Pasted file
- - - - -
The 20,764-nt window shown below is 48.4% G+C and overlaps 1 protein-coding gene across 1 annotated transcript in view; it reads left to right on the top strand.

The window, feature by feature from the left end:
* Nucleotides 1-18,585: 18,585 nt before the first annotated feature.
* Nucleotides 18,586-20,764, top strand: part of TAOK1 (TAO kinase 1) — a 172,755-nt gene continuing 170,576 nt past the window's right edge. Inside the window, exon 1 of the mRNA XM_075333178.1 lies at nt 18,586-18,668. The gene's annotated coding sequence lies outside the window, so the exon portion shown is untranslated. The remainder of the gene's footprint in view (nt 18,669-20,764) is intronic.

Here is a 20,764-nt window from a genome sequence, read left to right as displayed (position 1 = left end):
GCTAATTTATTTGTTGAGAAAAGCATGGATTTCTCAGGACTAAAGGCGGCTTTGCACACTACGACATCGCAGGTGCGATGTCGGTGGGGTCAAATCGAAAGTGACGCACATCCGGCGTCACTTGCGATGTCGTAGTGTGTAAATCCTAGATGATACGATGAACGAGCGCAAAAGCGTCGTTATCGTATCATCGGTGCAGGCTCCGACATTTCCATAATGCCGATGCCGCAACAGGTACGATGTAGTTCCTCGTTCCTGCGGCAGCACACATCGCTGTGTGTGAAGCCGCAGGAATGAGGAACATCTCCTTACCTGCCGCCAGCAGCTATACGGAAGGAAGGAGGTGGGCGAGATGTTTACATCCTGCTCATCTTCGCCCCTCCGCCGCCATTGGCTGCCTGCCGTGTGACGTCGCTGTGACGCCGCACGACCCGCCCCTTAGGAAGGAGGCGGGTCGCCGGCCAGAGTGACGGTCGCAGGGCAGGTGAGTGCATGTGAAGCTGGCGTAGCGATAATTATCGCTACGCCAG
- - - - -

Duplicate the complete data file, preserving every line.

The 20,764-nt window shown below is 48.4% G+C and overlaps 1 protein-coding gene across 1 annotated transcript in view; it reads left to right on the top strand.

The window, feature by feature from the left end:
* Nucleotides 1-18,585: 18,585 nt before the first annotated feature.
* Nucleotides 18,586-20,764, top strand: part of TAOK1 (TAO kinase 1) — a 172,755-nt gene continuing 170,576 nt past the window's right edge. Inside the window, exon 1 of the mRNA XM_075333178.1 lies at nt 18,586-18,668. The gene's annotated coding sequence lies outside the window, so the exon portion shown is untranslated. The remainder of the gene's footprint in view (nt 18,669-20,764) is intronic.

Here is a 20,764-nt window from a genome sequence, read left to right as displayed (position 1 = left end):
GCTAATTTATTTGTTGAGAAAAGCATGGATTTCTCAGGACTAAAGGCGGCTTTGCACACTACGACATCGCAGGTGCGATGTCGGTGGGGTCAAATCGAAAGTGACGCACATCCGGCGTCACTTGCGATGTCGTAGTGTGTAAATCCTAGATGATACGATGAACGAGCGCAAAAGCGTCGTTATCGTATCATCGGTGCAGGCTCCGACATTTCCATAATGCCGATGCCGCAACAGGTACGATGTAGTTCCTCGTTCCTGCGGCAGCACACATCGCTGTGTGTGAAGCCGCAGGAATGAGGAACATCTCCTTACCTGCCGCCAGCAGCTATACGGAAGGAAGGAGGTGGGCGAGATGTTTACATCCTGCTCATCTTCGCCCCTCCGCCGCCATTGGCTGCCTGCCGTGTGACGTCGCTGTGACGCCGCACGACCCGCCCCTTAGGAAGGAGGCGGGTCGCCGGCCAGAGTGACGGTCGCAGGGCAGGTGAGTGCATGTGAAGCTGGCGTAGCGATAATTATCGCTACGCCAG